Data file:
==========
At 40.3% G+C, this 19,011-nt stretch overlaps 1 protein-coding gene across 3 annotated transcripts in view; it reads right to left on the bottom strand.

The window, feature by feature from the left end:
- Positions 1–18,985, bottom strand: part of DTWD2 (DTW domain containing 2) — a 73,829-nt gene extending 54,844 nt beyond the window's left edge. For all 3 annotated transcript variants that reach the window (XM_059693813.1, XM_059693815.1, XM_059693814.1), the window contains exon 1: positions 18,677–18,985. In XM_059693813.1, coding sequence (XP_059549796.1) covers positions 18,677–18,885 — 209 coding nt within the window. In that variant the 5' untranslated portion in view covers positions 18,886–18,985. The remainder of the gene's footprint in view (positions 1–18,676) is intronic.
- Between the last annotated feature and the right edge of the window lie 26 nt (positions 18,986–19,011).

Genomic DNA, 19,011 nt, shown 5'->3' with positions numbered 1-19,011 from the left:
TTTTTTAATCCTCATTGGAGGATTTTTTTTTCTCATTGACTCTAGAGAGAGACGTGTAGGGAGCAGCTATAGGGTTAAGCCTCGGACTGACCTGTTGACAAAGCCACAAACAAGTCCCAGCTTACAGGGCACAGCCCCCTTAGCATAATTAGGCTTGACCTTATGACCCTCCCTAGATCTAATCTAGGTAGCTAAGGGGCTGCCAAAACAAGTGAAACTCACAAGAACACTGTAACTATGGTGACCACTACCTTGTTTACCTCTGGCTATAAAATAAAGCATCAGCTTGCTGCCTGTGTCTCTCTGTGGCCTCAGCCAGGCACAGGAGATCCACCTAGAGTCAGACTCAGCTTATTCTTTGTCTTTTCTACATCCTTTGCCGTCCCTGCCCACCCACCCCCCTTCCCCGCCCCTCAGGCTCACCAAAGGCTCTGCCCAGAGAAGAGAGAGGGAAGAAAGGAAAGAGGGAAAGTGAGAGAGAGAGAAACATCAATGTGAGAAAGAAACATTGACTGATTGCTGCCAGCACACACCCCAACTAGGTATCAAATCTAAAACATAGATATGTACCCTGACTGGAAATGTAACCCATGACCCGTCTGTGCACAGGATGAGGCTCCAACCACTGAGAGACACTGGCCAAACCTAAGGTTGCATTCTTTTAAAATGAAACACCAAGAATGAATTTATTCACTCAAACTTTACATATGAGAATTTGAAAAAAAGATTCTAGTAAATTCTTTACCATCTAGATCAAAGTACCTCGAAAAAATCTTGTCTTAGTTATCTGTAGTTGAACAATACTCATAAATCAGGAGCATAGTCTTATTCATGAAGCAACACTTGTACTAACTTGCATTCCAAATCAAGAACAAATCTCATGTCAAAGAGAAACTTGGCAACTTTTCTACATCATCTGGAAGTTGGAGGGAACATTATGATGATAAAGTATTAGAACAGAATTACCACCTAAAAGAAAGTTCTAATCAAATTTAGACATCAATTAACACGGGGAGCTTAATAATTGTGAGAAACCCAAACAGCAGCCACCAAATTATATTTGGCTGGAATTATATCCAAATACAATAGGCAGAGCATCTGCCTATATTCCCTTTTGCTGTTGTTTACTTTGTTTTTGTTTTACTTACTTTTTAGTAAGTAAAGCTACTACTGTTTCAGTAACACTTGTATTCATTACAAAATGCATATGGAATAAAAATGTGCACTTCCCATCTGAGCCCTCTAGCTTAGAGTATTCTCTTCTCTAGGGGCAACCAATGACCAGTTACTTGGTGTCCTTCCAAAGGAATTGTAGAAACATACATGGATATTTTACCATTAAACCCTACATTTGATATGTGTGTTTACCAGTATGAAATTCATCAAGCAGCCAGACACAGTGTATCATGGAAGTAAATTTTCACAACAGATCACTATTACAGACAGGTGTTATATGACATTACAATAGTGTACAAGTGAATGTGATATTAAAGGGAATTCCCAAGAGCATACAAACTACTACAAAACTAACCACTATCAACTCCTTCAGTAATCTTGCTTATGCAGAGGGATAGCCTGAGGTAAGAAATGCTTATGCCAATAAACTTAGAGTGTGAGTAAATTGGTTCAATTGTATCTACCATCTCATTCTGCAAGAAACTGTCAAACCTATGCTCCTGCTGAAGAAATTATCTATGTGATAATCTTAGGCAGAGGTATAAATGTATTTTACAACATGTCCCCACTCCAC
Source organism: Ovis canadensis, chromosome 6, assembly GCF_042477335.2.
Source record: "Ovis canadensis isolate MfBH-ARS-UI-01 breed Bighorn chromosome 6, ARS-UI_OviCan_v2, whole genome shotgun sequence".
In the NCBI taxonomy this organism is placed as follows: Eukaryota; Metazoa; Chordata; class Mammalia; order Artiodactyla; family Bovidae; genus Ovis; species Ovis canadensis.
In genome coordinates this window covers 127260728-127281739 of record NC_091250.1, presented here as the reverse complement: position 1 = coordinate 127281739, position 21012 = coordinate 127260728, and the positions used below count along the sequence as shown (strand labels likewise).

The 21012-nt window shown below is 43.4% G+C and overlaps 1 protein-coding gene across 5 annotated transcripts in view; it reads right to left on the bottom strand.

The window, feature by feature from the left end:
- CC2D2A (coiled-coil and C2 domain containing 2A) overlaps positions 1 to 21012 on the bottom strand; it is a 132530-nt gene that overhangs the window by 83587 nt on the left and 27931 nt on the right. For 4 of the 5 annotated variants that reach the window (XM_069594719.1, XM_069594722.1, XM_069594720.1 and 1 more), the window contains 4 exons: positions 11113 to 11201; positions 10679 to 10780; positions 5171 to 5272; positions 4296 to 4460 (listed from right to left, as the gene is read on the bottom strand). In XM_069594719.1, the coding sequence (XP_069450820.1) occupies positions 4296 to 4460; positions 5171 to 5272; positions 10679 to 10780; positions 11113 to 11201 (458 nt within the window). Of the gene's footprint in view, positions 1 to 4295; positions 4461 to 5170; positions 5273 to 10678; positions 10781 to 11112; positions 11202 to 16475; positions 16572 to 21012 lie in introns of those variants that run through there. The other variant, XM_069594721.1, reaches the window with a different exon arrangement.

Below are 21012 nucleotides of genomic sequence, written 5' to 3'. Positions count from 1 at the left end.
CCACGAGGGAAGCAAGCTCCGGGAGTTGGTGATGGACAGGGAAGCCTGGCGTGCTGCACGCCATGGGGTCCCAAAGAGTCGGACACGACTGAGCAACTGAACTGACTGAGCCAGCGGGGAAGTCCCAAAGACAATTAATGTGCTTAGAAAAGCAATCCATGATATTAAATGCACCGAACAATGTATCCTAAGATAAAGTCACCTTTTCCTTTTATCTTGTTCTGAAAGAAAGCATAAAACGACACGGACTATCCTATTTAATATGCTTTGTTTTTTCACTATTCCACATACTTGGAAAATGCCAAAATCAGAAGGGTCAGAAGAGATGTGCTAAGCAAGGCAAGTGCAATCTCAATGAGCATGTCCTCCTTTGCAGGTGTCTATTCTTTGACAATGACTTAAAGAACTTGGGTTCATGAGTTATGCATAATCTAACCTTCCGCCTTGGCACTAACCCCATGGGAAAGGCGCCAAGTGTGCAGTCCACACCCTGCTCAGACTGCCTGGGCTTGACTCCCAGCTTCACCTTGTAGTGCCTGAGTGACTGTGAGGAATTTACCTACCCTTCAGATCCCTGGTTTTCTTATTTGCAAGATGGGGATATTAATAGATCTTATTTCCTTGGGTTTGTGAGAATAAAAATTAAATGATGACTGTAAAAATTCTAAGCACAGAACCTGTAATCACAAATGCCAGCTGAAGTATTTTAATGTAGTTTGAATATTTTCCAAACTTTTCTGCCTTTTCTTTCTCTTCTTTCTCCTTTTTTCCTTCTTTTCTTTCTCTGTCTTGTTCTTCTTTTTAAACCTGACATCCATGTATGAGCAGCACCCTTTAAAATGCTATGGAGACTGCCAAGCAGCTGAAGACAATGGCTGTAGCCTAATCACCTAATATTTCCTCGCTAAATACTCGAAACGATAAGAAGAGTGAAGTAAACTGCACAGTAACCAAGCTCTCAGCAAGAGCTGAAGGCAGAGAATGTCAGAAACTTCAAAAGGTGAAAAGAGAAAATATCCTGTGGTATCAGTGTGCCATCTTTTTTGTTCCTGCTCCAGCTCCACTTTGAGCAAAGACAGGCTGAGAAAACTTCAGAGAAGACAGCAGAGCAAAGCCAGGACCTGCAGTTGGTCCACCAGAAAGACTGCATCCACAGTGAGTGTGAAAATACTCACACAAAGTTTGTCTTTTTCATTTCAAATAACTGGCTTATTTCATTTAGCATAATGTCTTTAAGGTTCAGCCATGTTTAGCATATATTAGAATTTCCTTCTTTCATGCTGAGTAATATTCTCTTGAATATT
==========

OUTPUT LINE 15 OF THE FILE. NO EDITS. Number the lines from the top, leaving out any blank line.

CCACGAGGGAAGCAAGCTCCGGGAGTTGGTGATGGACAGGGAAGCCTGGCGTGCTGCACGCCATGGGGTCCCAAAGAGTCGGACACGACTGAGCAACTGAACTGACTGAGCCAGCGGGGAAGTCCCAAAGACAATTAATGTGCTTAGAAAAGCAATCCATGATATTAAATGCACCGAACAATGTATCCTAAGATAAAGTCACCTTTTCCTTTTATCTTGTTCTGAAAGAAAGCATAAAACGACACGGACTATCCTATTTAATATGCTTTGTTTTTTCACTATTCCACATACTTGGAAAATGCCAAAATCAGAAGGGTCAGAAGAGATGTGCTAAGCAAGGCAAGTGCAATCTCAATGAGCATGTCCTCCTTTGCAGGTGTCTATTCTTTGACAATGACTTAAAGAACTTGGGTTCATGAGTTATGCATAATCTAACCTTCCGCCTTGGCACTAACCCCATGGGAAAGGCGCCAAGTGTGCAGTCCACACCCTGCTCAGACTGCCTGGGCTTGACTCCCAGCTTCACCTTGTAGTGCCTGAGTGACTGTGAGGAATTTACCTACCCTTCAGATCCCTGGTTTTCTTATTTGCAAGATGGGGATATTAATAGATCTTATTTCCTTGGGTTTGTGAGAATAAAAATTAAATGATGACTGTAAAAATTCTAAGCACAGAACCTGTAATCACAAATGCCAGCTGAAGTATTTTAATGTAGTTTGAATATTTTCCAAACTTTTCTGCCTTTTCTTTCTCTTCTTTCTCCTTTTTTCCTTCTTTTCTTTCTCTGTCTTGTTCTTCTTTTTAAACCTGACATCCATGTATGAGCAGCACCCTTTAAAATGCTATGGAGACTGCCAAGCAGCTGAAGACAATGGCTGTAGCCTAATCACCTAATATTTCCTCGCTAAATACTCGAAACGATAAGAAGAGTGAAGTAAACTGCACAGTAACCAAGCTCTCAGCAAGAGCTGAAGGCAGAGAATGTCAGAAACTTCAAAAGGTGAAAAGAGAAAATATCCTGTGGTATCAGTGTGCCATCTTTTTTGTTCCTGCTCCAGCTCCACTTTGAGCAAAGACAGGCTGAGAAAACTTCAGAGAAGACAGCAGAGCAAAGCCAGGACCTGCAGTTGGTCCACCAGAAAGACTGCATCCACAGTGAGTGTGAAAATACTCACACAAAGTTTGTCTTTTTCATTTCAAATAACTGGCTTATTTCATTTAGCATAATGTCTTTAAGGTTCAGCCATGTTTAGCATATATTAGAATTTCCTTCTTTCATGCTGAGTAATATTCTCTTGAATATT